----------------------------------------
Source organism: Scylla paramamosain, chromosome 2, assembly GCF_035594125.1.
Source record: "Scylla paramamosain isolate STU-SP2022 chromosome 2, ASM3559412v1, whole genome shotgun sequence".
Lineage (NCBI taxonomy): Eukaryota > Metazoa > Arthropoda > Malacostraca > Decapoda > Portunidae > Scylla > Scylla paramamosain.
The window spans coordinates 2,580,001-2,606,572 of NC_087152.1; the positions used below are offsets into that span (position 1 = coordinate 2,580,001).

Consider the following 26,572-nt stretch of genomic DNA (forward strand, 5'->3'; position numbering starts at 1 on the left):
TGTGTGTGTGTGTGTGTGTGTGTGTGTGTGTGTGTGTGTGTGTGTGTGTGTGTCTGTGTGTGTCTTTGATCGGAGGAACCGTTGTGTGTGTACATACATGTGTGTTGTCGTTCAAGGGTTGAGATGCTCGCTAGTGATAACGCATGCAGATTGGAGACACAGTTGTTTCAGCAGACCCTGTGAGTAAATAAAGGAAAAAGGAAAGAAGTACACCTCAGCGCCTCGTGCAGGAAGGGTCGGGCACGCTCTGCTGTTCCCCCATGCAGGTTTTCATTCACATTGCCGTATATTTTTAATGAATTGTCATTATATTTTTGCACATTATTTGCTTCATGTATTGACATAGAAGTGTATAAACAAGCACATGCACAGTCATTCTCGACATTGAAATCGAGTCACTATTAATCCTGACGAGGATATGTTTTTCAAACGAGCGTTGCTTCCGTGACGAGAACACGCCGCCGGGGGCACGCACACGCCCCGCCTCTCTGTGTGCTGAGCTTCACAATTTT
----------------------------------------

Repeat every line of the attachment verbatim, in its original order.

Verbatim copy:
Source organism: Scylla paramamosain, chromosome 2, assembly GCF_035594125.1.
Source record: "Scylla paramamosain isolate STU-SP2022 chromosome 2, ASM3559412v1, whole genome shotgun sequence".
Lineage (NCBI taxonomy): Eukaryota > Metazoa > Arthropoda > Malacostraca > Decapoda > Portunidae > Scylla > Scylla paramamosain.
The window spans coordinates 2,580,001-2,606,572 of NC_087152.1; the positions used below are offsets into that span (position 1 = coordinate 2,580,001).

Consider the following 26,572-nt stretch of genomic DNA (forward strand, 5'->3'; position numbering starts at 1 on the left):
TGTGTGTGTGTGTGTGTGTGTGTGTGTGTGTGTGTGTGTGTGTGTGTGTGTGTCTGTGTGTGTCTTTGATCGGAGGAACCGTTGTGTGTGTACATACATGTGTGTTGTCGTTCAAGGGTTGAGATGCTCGCTAGTGATAACGCATGCAGATTGGAGACACAGTTGTTTCAGCAGACCCTGTGAGTAAATAAAGGAAAAAGGAAAGAAGTACACCTCAGCGCCTCGTGCAGGAAGGGTCGGGCACGCTCTGCTGTTCCCCCATGCAGGTTTTCATTCACATTGCCGTATATTTTTAATGAATTGTCATTATATTTTTGCACATTATTTGCTTCATGTATTGACATAGAAGTGTATAAACAAGCACATGCACAGTCATTCTCGACATTGAAATCGAGTCACTATTAATCCTGACGAGGATATGTTTTTCAAACGAGCGTTGCTTCCGTGACGAGAACACGCCGCCGGGGGCACGCACACGCCCCGCCTCTCTGTGTGCTGAGCTTCACAATTTT